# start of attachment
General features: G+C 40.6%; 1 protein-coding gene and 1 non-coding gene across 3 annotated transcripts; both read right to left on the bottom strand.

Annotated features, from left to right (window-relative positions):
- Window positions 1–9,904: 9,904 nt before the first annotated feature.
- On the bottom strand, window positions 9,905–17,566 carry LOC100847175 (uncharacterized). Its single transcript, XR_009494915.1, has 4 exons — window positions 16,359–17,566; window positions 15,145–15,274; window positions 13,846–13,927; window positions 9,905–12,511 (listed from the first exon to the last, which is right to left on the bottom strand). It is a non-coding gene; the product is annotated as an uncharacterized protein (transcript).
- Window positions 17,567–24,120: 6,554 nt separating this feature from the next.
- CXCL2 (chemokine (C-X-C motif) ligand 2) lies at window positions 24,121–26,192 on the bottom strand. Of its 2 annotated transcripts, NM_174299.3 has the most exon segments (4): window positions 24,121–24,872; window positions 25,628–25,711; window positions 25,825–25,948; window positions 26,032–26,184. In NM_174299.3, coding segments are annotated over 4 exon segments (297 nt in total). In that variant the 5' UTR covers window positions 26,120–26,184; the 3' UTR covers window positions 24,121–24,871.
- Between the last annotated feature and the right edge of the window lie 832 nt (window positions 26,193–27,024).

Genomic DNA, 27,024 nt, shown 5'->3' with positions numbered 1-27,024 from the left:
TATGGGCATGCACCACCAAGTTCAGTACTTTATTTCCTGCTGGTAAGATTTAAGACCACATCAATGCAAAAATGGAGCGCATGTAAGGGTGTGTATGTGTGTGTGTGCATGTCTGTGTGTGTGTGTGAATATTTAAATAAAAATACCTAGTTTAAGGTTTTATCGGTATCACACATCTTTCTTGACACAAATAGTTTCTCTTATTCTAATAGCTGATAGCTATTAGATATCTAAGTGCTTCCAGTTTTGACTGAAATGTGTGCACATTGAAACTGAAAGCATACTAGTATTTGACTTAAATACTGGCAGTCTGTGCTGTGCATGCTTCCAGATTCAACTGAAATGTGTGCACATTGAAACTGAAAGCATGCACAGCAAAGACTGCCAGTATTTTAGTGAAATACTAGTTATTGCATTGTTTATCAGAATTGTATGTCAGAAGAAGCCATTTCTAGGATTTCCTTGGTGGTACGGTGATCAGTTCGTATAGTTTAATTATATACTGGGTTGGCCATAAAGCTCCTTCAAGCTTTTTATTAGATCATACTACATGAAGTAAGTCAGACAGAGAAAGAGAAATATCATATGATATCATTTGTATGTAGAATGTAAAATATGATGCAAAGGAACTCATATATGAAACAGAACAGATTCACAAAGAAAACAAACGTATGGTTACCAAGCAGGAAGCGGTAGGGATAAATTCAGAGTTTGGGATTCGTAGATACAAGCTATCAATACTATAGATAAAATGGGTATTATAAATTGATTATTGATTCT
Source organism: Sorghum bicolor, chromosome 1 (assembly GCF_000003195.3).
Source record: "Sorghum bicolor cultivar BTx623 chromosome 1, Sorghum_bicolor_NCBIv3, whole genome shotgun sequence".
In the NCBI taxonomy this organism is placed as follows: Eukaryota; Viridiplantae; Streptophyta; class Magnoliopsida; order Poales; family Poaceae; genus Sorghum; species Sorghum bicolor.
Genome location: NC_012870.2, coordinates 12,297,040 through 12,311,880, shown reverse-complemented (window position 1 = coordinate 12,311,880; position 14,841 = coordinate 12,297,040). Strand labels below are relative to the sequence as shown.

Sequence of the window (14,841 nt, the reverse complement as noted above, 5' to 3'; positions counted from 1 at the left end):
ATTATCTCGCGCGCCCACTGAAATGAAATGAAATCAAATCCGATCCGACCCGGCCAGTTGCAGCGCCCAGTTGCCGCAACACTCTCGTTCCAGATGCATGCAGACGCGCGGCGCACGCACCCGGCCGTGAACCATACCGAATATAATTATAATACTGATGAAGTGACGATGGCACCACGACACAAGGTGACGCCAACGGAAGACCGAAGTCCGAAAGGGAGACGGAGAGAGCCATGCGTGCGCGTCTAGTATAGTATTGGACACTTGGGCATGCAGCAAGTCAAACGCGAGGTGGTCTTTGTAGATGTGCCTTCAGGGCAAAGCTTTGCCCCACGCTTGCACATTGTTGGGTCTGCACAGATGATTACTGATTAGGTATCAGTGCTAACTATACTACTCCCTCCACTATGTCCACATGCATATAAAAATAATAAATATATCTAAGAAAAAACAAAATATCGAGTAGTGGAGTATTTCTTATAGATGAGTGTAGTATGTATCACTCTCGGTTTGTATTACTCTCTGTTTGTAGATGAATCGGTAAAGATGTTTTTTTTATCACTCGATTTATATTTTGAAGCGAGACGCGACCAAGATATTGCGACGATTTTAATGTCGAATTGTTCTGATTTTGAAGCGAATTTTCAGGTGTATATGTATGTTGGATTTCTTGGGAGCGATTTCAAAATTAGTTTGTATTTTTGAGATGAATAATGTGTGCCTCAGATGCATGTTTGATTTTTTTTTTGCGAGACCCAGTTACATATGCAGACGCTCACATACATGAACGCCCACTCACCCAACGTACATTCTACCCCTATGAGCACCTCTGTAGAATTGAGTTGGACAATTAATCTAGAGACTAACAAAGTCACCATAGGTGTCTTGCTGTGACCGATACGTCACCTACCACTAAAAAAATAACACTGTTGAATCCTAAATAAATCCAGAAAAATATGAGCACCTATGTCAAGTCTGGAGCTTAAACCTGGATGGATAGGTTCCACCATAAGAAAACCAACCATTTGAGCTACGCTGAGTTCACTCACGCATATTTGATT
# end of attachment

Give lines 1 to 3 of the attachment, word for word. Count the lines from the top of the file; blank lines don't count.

General features: G+C 40.6%; 1 protein-coding gene and 1 non-coding gene across 3 annotated transcripts; both read right to left on the bottom strand.

Annotated features, from left to right (window-relative positions):
- Window positions 1–9,904: 9,904 nt before the first annotated feature.